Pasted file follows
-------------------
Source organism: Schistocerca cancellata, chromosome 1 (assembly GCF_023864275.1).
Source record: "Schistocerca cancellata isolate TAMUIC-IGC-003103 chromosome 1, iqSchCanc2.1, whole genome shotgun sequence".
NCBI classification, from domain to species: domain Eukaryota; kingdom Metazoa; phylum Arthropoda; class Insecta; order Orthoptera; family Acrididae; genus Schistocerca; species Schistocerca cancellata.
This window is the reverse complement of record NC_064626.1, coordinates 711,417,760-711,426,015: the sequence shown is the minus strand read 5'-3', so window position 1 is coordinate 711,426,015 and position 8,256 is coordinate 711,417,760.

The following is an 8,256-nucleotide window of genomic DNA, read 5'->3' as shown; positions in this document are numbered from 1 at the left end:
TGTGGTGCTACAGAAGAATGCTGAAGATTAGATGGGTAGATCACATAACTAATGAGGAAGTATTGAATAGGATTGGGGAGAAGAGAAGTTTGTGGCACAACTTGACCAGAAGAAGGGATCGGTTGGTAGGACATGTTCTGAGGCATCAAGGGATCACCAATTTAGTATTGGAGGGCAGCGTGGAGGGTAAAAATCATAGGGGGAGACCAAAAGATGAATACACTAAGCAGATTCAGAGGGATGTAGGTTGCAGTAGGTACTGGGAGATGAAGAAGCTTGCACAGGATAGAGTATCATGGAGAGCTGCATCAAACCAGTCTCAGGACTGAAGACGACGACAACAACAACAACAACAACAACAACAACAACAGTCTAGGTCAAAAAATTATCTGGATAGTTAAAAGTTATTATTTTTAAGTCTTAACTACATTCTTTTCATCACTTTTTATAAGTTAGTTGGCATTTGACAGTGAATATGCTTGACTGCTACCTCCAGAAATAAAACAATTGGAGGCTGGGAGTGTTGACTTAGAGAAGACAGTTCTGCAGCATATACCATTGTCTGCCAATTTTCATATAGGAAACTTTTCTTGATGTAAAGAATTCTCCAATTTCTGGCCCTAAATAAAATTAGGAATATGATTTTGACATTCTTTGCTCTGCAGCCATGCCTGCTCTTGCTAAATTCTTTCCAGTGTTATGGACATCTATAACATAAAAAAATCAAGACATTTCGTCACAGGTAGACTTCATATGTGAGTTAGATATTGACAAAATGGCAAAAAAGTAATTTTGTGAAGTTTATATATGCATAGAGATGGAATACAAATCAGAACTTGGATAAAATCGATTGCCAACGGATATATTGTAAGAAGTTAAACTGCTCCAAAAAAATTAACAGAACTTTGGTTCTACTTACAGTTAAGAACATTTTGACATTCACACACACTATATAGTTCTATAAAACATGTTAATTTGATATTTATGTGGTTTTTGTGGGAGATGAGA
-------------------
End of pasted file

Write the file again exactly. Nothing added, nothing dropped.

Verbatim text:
Source organism: Schistocerca cancellata, chromosome 1 (assembly GCF_023864275.1).
Source record: "Schistocerca cancellata isolate TAMUIC-IGC-003103 chromosome 1, iqSchCanc2.1, whole genome shotgun sequence".
NCBI classification, from domain to species: domain Eukaryota; kingdom Metazoa; phylum Arthropoda; class Insecta; order Orthoptera; family Acrididae; genus Schistocerca; species Schistocerca cancellata.
This window is the reverse complement of record NC_064626.1, coordinates 711,417,760-711,426,015: the sequence shown is the minus strand read 5'-3', so window position 1 is coordinate 711,426,015 and position 8,256 is coordinate 711,417,760.

The following is an 8,256-nucleotide window of genomic DNA, read 5'->3' as shown; positions in this document are numbered from 1 at the left end:
TGTGGTGCTACAGAAGAATGCTGAAGATTAGATGGGTAGATCACATAACTAATGAGGAAGTATTGAATAGGATTGGGGAGAAGAGAAGTTTGTGGCACAACTTGACCAGAAGAAGGGATCGGTTGGTAGGACATGTTCTGAGGCATCAAGGGATCACCAATTTAGTATTGGAGGGCAGCGTGGAGGGTAAAAATCATAGGGGGAGACCAAAAGATGAATACACTAAGCAGATTCAGAGGGATGTAGGTTGCAGTAGGTACTGGGAGATGAAGAAGCTTGCACAGGATAGAGTATCATGGAGAGCTGCATCAAACCAGTCTCAGGACTGAAGACGACGACAACAACAACAACAACAACAACAACAACAACAGTCTAGGTCAAAAAATTATCTGGATAGTTAAAAGTTATTATTTTTAAGTCTTAACTACATTCTTTTCATCACTTTTTATAAGTTAGTTGGCATTTGACAGTGAATATGCTTGACTGCTACCTCCAGAAATAAAACAATTGGAGGCTGGGAGTGTTGACTTAGAGAAGACAGTTCTGCAGCATATACCATTGTCTGCCAATTTTCATATAGGAAACTTTTCTTGATGTAAAGAATTCTCCAATTTCTGGCCCTAAATAAAATTAGGAATATGATTTTGACATTCTTTGCTCTGCAGCCATGCCTGCTCTTGCTAAATTCTTTCCAGTGTTATGGACATCTATAACATAAAAAAATCAAGACATTTCGTCACAGGTAGACTTCATATGTGAGTTAGATATTGACAAAATGGCAAAAAAGTAATTTTGTGAAGTTTATATATGCATAGAGATGGAATACAAATCAGAACTTGGATAAAATCGATTGCCAACGGATATATTGTAAGAAGTTAAACTGCTCCAAAAAAATTAACAGAACTTTGGTTCTACTTACAGTTAAGAACATTTTGACATTCACACACACTATATAGTTCTATAAAACATGTTAATTTGATATTTATGTGGTTTTTGTGGGAGATGAGA